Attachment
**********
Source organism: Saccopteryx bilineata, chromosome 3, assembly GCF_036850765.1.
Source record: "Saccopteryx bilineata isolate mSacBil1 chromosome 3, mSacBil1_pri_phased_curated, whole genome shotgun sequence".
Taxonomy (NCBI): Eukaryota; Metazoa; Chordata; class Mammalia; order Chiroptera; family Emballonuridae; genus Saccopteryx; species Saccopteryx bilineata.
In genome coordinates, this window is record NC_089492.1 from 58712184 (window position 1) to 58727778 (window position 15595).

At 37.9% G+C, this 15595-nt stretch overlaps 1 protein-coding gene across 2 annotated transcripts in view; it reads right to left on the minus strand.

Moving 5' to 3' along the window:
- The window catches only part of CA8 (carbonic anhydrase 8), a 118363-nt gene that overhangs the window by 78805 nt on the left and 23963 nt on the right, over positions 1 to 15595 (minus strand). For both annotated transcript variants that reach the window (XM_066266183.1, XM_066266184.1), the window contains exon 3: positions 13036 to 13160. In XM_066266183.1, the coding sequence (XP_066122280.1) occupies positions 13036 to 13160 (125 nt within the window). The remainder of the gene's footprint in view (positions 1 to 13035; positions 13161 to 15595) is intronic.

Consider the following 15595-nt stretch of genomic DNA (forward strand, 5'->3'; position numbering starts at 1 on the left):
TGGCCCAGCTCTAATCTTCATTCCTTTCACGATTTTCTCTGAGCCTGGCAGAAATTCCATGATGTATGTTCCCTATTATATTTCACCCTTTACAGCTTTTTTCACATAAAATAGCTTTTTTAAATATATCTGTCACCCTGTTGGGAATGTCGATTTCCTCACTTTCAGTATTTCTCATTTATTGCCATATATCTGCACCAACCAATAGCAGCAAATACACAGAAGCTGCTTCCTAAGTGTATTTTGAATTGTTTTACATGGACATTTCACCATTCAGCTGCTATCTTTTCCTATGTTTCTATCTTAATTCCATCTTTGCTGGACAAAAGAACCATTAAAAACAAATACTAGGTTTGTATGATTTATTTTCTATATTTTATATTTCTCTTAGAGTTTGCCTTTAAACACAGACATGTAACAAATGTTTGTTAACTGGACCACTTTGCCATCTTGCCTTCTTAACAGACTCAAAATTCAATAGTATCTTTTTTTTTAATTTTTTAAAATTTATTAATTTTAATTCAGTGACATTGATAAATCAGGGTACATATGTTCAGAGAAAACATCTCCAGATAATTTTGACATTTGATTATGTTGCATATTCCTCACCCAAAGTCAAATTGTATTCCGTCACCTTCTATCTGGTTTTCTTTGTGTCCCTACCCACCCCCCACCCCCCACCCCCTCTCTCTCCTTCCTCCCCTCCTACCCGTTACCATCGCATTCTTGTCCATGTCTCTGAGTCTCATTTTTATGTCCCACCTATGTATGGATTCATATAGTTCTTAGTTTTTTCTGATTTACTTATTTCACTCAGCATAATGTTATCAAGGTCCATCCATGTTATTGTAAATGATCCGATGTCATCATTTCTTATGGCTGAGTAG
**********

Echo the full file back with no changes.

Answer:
Source organism: Saccopteryx bilineata, chromosome 3, assembly GCF_036850765.1.
Source record: "Saccopteryx bilineata isolate mSacBil1 chromosome 3, mSacBil1_pri_phased_curated, whole genome shotgun sequence".
Taxonomy (NCBI): Eukaryota; Metazoa; Chordata; class Mammalia; order Chiroptera; family Emballonuridae; genus Saccopteryx; species Saccopteryx bilineata.
In genome coordinates, this window is record NC_089492.1 from 58712184 (window position 1) to 58727778 (window position 15595).

At 37.9% G+C, this 15595-nt stretch overlaps 1 protein-coding gene across 2 annotated transcripts in view; it reads right to left on the minus strand.

Moving 5' to 3' along the window:
- The window catches only part of CA8 (carbonic anhydrase 8), a 118363-nt gene that overhangs the window by 78805 nt on the left and 23963 nt on the right, over positions 1 to 15595 (minus strand). For both annotated transcript variants that reach the window (XM_066266183.1, XM_066266184.1), the window contains exon 3: positions 13036 to 13160. In XM_066266183.1, the coding sequence (XP_066122280.1) occupies positions 13036 to 13160 (125 nt within the window). The remainder of the gene's footprint in view (positions 1 to 13035; positions 13161 to 15595) is intronic.

Consider the following 15595-nt stretch of genomic DNA (forward strand, 5'->3'; position numbering starts at 1 on the left):
TGGCCCAGCTCTAATCTTCATTCCTTTCACGATTTTCTCTGAGCCTGGCAGAAATTCCATGATGTATGTTCCCTATTATATTTCACCCTTTACAGCTTTTTTCACATAAAATAGCTTTTTTAAATATATCTGTCACCCTGTTGGGAATGTCGATTTCCTCACTTTCAGTATTTCTCATTTATTGCCATATATCTGCACCAACCAATAGCAGCAAATACACAGAAGCTGCTTCCTAAGTGTATTTTGAATTGTTTTACATGGACATTTCACCATTCAGCTGCTATCTTTTCCTATGTTTCTATCTTAATTCCATCTTTGCTGGACAAAAGAACCATTAAAAACAAATACTAGGTTTGTATGATTTATTTTCTATATTTTATATTTCTCTTAGAGTTTGCCTTTAAACACAGACATGTAACAAATGTTTGTTAACTGGACCACTTTGCCATCTTGCCTTCTTAACAGACTCAAAATTCAATAGTATCTTTTTTTTTAATTTTTTAAAATTTATTAATTTTAATTCAGTGACATTGATAAATCAGGGTACATATGTTCAGAGAAAACATCTCCAGATAATTTTGACATTTGATTATGTTGCATATTCCTCACCCAAAGTCAAATTGTATTCCGTCACCTTCTATCTGGTTTTCTTTGTGTCCCTACCCACCCCCCACCCCCCACCCCCTCTCTCTCCTTCCTCCCCTCCTACCCGTTACCATCGCATTCTTGTCCATGTCTCTGAGTCTCATTTTTATGTCCCACCTATGTATGGATTCATATAGTTCTTAGTTTTTTCTGATTTACTTATTTCACTCAGCATAATGTTATCAAGGTCCATCCATGTTATTGTAAATGATCCGATGTCATCATTTCTTATGGCTGAGTAG